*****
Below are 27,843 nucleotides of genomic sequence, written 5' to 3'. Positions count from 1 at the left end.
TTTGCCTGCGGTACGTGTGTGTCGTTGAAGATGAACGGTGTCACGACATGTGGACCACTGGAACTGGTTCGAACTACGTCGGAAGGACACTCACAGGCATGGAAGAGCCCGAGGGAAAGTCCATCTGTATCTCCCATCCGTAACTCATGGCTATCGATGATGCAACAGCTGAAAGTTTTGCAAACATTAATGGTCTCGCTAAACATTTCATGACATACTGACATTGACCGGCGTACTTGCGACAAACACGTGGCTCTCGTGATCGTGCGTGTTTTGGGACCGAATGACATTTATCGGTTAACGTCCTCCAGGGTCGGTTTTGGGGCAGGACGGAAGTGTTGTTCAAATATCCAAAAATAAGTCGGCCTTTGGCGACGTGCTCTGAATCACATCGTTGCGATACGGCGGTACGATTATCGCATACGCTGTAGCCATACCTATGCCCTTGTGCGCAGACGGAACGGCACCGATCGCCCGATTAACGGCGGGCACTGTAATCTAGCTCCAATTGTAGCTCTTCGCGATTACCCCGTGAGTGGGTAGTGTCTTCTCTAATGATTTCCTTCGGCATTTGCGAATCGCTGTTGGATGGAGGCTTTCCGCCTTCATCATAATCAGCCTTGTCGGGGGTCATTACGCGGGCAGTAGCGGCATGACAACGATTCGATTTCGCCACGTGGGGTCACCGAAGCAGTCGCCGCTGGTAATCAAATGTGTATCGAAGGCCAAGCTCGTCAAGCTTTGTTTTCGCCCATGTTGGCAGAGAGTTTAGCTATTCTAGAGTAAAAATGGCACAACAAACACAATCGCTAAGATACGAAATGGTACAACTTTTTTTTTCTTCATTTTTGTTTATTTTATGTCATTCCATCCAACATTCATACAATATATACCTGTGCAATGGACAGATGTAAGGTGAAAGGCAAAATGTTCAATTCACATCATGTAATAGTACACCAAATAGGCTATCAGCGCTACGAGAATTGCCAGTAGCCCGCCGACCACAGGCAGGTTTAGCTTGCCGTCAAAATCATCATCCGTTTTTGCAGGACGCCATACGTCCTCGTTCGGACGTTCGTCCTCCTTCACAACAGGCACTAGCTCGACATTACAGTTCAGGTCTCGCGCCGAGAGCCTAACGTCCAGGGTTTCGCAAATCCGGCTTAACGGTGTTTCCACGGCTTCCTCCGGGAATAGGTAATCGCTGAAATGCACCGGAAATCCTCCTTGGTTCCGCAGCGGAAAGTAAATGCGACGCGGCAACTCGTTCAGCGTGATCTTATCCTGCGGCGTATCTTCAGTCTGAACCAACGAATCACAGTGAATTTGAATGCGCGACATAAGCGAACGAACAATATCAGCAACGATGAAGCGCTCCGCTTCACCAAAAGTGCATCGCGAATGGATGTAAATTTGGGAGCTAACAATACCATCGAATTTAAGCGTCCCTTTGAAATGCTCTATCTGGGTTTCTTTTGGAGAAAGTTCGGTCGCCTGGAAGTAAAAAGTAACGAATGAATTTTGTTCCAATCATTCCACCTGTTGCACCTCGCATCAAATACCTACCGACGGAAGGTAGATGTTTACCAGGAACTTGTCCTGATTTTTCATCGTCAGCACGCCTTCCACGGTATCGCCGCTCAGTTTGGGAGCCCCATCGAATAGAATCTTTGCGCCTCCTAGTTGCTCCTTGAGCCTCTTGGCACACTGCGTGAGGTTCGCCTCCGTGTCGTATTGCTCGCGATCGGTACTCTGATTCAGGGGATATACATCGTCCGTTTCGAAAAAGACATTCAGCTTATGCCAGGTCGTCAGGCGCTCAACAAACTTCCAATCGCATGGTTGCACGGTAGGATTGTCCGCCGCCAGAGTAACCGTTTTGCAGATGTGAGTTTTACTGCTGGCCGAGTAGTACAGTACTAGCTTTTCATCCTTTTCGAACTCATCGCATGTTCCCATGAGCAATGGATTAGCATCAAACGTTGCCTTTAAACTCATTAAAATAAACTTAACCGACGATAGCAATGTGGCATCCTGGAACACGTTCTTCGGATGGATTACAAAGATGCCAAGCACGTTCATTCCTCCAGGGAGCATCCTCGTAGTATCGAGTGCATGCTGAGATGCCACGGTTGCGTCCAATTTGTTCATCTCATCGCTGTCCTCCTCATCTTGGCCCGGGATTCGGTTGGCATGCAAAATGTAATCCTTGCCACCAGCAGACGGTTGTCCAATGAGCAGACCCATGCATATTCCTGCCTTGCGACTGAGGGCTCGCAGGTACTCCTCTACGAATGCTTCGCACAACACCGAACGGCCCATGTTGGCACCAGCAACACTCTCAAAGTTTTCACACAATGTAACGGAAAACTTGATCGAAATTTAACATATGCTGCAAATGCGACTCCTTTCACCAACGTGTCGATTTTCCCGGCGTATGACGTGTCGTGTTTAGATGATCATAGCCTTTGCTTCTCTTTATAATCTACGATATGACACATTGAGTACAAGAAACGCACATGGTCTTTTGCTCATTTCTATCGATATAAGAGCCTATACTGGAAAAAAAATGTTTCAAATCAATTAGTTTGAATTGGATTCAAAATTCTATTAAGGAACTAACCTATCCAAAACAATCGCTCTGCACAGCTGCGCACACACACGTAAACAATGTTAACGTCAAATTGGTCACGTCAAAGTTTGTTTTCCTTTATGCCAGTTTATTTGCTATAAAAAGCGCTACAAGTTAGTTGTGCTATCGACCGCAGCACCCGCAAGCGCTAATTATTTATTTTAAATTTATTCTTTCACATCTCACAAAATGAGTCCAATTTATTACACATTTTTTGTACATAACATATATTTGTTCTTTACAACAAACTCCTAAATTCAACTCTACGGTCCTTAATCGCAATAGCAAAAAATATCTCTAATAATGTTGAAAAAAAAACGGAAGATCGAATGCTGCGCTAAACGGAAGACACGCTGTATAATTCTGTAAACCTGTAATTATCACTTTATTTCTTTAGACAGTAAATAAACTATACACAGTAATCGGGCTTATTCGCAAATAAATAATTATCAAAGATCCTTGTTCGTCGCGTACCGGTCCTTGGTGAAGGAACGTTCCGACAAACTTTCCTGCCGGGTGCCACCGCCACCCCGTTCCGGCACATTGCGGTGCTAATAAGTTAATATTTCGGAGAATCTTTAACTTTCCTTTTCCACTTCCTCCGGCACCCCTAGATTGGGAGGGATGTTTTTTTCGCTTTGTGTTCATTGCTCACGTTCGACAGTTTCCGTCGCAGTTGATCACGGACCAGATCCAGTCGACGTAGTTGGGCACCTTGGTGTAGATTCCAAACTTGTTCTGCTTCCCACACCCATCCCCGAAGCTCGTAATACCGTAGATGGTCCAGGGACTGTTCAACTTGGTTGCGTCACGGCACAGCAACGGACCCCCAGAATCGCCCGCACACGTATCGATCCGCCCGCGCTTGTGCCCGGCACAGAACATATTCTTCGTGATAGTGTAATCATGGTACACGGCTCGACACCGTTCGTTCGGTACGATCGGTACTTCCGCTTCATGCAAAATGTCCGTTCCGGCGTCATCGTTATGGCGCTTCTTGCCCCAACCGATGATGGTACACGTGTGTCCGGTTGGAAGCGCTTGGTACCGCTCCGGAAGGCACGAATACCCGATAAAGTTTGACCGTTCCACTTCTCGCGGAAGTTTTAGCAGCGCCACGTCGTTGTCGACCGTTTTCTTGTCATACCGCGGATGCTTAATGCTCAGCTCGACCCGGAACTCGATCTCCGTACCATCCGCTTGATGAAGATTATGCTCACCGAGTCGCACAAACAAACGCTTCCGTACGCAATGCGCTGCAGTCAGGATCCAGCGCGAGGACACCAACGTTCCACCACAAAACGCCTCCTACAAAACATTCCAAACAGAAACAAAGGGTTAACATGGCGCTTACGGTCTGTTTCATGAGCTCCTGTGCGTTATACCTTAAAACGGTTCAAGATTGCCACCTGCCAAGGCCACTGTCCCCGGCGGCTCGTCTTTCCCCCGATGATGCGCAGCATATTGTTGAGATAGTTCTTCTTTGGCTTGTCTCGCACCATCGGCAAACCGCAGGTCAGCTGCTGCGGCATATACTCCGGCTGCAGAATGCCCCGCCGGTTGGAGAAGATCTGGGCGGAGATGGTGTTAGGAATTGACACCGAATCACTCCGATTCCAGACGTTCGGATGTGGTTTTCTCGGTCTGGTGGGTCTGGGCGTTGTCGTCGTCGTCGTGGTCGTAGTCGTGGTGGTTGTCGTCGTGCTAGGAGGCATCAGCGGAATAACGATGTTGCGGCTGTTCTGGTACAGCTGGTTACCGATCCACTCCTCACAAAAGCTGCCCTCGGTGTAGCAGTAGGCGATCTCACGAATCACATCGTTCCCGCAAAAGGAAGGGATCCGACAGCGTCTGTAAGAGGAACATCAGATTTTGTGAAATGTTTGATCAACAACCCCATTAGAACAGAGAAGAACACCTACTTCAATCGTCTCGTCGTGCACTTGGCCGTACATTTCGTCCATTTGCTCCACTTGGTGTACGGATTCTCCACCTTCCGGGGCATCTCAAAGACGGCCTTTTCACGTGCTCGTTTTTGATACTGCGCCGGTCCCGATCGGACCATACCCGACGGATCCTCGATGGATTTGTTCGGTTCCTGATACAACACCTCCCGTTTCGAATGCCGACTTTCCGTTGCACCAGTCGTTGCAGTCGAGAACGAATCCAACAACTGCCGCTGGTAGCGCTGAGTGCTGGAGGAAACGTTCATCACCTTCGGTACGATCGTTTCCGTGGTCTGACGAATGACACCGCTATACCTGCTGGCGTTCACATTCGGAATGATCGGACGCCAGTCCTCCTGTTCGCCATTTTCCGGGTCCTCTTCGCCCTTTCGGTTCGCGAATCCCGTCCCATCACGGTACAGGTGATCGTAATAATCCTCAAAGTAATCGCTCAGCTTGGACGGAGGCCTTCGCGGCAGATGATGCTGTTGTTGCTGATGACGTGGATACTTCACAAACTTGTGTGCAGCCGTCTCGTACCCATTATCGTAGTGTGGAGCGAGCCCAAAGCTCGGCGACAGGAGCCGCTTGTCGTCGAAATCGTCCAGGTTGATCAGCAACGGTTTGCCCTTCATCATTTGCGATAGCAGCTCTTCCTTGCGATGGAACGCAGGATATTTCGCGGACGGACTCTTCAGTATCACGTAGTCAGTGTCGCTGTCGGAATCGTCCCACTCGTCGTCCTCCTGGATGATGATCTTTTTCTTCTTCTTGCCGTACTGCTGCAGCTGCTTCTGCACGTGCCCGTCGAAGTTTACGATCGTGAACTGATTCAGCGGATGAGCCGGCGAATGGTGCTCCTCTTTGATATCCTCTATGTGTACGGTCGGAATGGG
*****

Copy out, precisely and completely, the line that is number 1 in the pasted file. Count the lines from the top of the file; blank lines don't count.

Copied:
Below are 27,843 nucleotides of genomic sequence, written 5' to 3'. Positions count from 1 at the left end.